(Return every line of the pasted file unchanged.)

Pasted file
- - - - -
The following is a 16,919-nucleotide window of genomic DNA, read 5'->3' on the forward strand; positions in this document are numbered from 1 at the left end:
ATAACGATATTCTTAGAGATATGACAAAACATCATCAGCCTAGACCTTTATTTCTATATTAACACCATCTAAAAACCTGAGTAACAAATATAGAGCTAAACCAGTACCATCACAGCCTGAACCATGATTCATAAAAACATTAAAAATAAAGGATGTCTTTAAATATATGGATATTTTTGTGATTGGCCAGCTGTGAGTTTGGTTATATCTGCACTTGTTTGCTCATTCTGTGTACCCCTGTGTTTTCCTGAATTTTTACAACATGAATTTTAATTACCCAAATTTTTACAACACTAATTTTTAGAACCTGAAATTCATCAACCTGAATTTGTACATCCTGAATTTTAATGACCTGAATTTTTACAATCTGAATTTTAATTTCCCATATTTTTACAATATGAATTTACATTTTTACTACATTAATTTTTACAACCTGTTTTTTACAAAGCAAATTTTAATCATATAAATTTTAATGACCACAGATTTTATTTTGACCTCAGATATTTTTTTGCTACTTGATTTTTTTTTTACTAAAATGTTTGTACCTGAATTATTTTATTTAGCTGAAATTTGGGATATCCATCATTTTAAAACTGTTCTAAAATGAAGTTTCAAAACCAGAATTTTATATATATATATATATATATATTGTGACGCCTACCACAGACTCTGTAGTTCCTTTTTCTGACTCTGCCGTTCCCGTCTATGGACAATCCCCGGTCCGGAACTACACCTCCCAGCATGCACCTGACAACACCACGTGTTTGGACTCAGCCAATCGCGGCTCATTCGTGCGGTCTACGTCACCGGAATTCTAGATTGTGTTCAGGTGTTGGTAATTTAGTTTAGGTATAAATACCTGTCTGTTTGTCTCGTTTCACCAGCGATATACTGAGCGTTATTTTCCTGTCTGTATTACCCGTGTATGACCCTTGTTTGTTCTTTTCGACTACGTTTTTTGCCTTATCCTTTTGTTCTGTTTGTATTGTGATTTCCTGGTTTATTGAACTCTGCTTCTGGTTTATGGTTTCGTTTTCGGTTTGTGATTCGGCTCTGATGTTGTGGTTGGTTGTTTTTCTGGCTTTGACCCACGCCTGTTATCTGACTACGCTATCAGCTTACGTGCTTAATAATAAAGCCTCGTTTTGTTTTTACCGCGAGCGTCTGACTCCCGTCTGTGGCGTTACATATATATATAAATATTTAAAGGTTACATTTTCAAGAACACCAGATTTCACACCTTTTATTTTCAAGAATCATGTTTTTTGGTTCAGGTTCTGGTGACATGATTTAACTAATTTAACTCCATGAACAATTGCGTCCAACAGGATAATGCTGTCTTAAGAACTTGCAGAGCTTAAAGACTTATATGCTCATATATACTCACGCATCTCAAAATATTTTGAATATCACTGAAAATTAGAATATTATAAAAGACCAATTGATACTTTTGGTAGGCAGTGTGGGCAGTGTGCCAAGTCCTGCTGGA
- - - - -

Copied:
The following is a 16,919-nucleotide window of genomic DNA, read 5'->3' on the forward strand; positions in this document are numbered from 1 at the left end:
ATAACGATATTCTTAGAGATATGACAAAACATCATCAGCCTAGACCTTTATTTCTATATTAACACCATCTAAAAACCTGAGTAACAAATATAGAGCTAAACCAGTACCATCACAGCCTGAACCATGATTCATAAAAACATTAAAAATAAAGGATGTCTTTAAATATATGGATATTTTTGTGATTGGCCAGCTGTGAGTTTGGTTATATCTGCACTTGTTTGCTCATTCTGTGTACCCCTGTGTTTTCCTGAATTTTTACAACATGAATTTTAATTACCCAAATTTTTACAACACTAATTTTTAGAACCTGAAATTCATCAACCTGAATTTGTACATCCTGAATTTTAATGACCTGAATTTTTACAATCTGAATTTTAATTTCCCATATTTTTACAATATGAATTTACATTTTTACTACATTAATTTTTACAACCTGTTTTTTACAAAGCAAATTTTAATCATATAAATTTTAATGACCACAGATTTTATTTTGACCTCAGATATTTTTTTGCTACTTGATTTTTTTTTTACTAAAATGTTTGTACCTGAATTATTTTATTTAGCTGAAATTTGGGATATCCATCATTTTAAAACTGTTCTAAAATGAAGTTTCAAAACCAGAATTTTATATATATATATATATATATATTGTGACGCCTACCACAGACTCTGTAGTTCCTTTTTCTGACTCTGCCGTTCCCGTCTATGGACAATCCCCGGTCCGGAACTACACCTCCCAGCATGCACCTGACAACACCACGTGTTTGGACTCAGCCAATCGCGGCTCATTCGTGCGGTCTACGTCACCGGAATTCTAGATTGTGTTCAGGTGTTGGTAATTTAGTTTAGGTATAAATACCTGTCTGTTTGTCTCGTTTCACCAGCGATATACTGAGCGTTATTTTCCTGTCTGTATTACCCGTGTATGACCCTTGTTTGTTCTTTTCGACTACGTTTTTTGCCTTATCCTTTTGTTCTGTTTGTATTGTGATTTCCTGGTTTATTGAACTCTGCTTCTGGTTTATGGTTTCGTTTTCGGTTTGTGATTCGGCTCTGATGTTGTGGTTGGTTGTTTTTCTGGCTTTGACCCACGCCTGTTATCTGACTACGCTATCAGCTTACGTGCTTAATAATAAAGCCTCGTTTTGTTTTTACCGCGAGCGTCTGACTCCCGTCTGTGGCGTTACATATATATATAAATATTTAAAGGTTACATTTTCAAGAACACCAGATTTCACACCTTTTATTTTCAAGAATCATGTTTTTTGGTTCAGGTTCTGGTGACATGATTTAACTAATTTAACTCCATGAACAATTGCGTCCAACAGGATAATGCTGTCTTAAGAACTTGCAGAGCTTAAAGACTTATATGCTCATATATACTCACGCATCTCAAAATATTTTGAATATCACTGAAAATTAGAATATTATAAAAGACCAATTGATACTTTTGGTAGGCAGTGTGGGCAGTGTGCCAAGTCCTGCTGGA